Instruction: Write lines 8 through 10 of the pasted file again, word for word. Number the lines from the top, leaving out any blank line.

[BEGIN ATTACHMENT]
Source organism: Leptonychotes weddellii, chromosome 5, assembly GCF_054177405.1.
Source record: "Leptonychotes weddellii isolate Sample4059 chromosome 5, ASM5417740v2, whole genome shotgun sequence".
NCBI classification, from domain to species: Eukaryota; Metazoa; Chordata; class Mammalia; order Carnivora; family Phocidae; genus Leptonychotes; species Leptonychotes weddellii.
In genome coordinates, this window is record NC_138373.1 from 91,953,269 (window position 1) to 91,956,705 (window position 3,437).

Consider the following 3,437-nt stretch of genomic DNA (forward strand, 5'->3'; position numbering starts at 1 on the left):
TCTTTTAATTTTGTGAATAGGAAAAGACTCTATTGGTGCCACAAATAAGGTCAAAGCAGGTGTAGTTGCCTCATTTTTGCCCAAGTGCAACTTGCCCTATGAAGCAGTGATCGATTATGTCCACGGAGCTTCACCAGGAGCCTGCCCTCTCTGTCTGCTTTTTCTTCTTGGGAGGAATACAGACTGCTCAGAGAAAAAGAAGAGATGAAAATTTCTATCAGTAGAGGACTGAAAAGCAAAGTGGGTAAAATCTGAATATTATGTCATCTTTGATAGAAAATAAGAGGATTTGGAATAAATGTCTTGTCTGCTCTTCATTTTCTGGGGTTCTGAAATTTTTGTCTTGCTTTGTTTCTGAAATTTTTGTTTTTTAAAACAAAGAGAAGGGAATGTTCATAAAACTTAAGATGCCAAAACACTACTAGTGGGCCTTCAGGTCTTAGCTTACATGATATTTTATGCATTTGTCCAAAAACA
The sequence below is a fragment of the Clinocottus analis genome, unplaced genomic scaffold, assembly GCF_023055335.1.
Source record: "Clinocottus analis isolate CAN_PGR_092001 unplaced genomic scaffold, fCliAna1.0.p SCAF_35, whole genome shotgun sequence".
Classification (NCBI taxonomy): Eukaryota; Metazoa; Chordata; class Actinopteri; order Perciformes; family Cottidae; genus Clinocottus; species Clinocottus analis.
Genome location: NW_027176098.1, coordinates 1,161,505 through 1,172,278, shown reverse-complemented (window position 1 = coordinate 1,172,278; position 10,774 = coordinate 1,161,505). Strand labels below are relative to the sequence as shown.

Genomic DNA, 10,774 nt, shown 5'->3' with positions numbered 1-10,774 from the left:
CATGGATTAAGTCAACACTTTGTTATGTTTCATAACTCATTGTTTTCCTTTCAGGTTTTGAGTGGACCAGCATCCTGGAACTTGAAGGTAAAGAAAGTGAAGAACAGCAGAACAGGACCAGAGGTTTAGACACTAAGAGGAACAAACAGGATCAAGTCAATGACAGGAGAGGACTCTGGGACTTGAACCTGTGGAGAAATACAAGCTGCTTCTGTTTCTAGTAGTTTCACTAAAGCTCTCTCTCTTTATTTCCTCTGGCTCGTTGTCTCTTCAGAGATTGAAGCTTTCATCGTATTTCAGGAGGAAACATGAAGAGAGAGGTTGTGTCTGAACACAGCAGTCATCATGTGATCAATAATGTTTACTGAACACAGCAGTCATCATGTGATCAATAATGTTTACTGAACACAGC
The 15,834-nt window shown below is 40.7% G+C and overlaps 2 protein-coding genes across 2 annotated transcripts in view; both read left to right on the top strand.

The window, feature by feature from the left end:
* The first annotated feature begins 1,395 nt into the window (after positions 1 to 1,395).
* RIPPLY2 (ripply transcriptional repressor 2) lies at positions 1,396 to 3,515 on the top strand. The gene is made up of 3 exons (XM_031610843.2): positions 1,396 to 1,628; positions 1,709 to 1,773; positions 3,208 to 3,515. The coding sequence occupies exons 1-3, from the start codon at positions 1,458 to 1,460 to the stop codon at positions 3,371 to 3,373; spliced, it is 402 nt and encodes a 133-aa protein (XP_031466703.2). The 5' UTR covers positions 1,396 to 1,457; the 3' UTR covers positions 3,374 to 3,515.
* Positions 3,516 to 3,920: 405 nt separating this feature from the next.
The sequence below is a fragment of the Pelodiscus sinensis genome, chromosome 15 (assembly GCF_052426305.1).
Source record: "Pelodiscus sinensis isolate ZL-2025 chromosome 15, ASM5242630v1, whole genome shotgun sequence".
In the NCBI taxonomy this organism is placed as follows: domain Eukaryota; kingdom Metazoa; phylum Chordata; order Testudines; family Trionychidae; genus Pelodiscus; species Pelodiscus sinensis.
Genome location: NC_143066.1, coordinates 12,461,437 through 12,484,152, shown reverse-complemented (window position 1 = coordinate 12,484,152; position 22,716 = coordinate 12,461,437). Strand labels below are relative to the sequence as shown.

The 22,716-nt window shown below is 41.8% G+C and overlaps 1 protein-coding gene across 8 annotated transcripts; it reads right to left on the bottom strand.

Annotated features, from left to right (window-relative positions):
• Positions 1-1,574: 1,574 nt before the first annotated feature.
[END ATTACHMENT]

Source record: "Clinocottus analis isolate CAN_PGR_092001 unplaced genomic scaffold, fCliAna1.0.p SCAF_35, whole genome shotgun sequence".
Classification (NCBI taxonomy): Eukaryota; Metazoa; Chordata; class Actinopteri; order Perciformes; family Cottidae; genus Clinocottus; species Clinocottus analis.
Genome location: NW_027176098.1, coordinates 1,161,505 through 1,172,278, shown reverse-complemented (window position 1 = coordinate 1,172,278; position 10,774 = coordinate 1,161,505). Strand labels below are relative to the sequence as shown.